Since March, all manner of organizations have been challenged to work out how to sustain their core businesses while under great immediate transformational distress. The same has been very true for the British Chambers of Commerce in Indonesia (BritCham).
“Most chambers of commerce are set up as ‘not-for-profit’ organisations. Whilst they are generally managed with great prudence and are stable, they also do not have deep pockets and therefore will inevitably struggle when revenue streams are challenged,” asserted Chris Wren, Executive Director of BritCham when interviewed recently.
In fact, BritCham has earned its reputation as being “the most active foreign Chamber in Indonesia” as a result of an average of some 60 events per year. From March 15, it was clear that these events could not happen. So how did BritCham react to this potentially existence-threatening phenomenon?
“We are a membership organisation. Our driver is always to provide a range of platforms for our membership to tap into, platforms relevant to their businesses and teams at many different levels. We have been building this relevance through events and our commercial model has been fairly dependent on the volume, topicality and prestige of these events”.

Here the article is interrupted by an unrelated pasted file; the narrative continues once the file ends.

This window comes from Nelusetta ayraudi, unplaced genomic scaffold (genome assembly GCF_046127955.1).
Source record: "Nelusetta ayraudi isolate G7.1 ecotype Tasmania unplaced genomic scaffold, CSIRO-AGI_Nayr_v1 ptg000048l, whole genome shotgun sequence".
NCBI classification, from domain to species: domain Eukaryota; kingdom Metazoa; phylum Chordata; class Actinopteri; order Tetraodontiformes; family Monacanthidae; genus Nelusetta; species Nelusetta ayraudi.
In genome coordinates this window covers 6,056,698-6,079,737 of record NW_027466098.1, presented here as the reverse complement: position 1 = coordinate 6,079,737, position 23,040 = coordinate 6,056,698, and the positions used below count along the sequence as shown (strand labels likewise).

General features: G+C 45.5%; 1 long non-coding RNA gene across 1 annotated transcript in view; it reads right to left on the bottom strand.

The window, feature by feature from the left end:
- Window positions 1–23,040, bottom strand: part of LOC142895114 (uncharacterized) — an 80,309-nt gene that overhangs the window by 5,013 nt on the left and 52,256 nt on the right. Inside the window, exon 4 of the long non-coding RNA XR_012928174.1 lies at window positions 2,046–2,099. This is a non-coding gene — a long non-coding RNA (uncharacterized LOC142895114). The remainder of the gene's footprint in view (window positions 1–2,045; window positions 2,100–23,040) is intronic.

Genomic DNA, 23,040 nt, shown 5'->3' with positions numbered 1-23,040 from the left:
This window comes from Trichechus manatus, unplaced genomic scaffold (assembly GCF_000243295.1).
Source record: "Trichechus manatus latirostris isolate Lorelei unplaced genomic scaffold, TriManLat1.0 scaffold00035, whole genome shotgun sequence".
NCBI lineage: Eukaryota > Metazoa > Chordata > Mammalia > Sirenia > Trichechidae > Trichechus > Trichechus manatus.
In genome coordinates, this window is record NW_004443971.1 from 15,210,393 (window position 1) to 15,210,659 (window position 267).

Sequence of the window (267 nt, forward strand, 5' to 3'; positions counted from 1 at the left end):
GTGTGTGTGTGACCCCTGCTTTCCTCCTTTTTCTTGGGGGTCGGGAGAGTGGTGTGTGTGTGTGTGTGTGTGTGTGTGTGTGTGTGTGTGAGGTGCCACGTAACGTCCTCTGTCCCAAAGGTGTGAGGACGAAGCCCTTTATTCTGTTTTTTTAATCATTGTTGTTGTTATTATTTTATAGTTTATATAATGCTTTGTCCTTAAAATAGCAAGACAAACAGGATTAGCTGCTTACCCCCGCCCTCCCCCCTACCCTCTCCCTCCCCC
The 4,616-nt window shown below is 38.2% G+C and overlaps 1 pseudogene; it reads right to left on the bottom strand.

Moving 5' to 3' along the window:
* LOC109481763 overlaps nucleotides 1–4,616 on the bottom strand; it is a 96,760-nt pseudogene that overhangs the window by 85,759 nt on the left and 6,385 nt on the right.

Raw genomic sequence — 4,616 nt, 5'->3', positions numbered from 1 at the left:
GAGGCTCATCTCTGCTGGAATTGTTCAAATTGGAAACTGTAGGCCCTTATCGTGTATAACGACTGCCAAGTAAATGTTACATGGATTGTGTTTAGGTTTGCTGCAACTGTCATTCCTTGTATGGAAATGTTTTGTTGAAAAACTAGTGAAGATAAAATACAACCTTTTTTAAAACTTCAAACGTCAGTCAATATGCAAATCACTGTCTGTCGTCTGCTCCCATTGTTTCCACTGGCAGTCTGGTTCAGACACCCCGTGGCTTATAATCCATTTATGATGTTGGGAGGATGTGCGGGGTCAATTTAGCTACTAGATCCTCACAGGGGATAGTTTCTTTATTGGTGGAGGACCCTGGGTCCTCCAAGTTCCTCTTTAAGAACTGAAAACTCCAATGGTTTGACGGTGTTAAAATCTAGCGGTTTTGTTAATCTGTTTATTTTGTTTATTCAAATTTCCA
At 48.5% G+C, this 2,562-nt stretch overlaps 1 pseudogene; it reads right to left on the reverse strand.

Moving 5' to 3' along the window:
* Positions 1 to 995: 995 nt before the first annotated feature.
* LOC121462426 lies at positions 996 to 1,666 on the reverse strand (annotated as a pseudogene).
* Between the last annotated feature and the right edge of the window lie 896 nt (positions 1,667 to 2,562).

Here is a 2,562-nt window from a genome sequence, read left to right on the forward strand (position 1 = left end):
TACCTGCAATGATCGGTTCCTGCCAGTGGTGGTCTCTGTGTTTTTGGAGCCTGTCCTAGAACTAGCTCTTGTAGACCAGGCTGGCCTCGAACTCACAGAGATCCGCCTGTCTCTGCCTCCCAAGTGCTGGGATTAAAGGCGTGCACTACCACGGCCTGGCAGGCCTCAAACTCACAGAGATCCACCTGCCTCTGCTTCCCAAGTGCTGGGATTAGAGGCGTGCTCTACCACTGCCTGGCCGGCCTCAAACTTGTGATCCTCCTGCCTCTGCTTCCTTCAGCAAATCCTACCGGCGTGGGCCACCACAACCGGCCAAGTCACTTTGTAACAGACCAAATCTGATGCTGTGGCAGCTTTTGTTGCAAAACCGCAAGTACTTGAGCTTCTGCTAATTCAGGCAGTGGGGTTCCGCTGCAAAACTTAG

BritCham’s events are indeed diverse. Looking at their website, britcham.or.id, visitors can see high profile speaker events, Ministers, Governors, leading executives, specialist expertise. There are focused interest group events such as from the Professional Women’s Group, Young Professionals & Entreprenuers Group, the Environmental and Inspiration Series, events to promote thinking around sales and marketing, human resource challenges and trade-related events, not just in Jakarta but around the country.
“BritCham has a very experienced Board made up of local and international senior executives representing the spectrum of sectors. Together with our Executive Office team, we quickly tapped into our deep networks. This enabled us to transform and offer the same diversity in content and in expertise, but using digital platforms. Our first webinar was in April. Since then we have put on 25 webinars, some of which have been ground-breaking. On average, the footfall has been more than double physical events. Most importantly, sponsors have accepted these offerings as at least parallel value to our physical events”.
So BritCham quickly moved to digital platforms. Interestingly, they avoided content that was directly about COVID-19 and the pandemic, instead of addressing issues raised because of the pandemic and in the Indonesian context.
“We needed to avoid duplication of data that was out there from multiple sources. Instead we set about the type of content that offered possible solutions to the real challenges being faced, be they working from home, risk management, relationship management, IT and digital transformation. We also kept our gaze forwards to issues that would prevail post-pandemic, like sustainability, the environment , climate change, human resource (re) development and the general challenge of winning to acquire business.”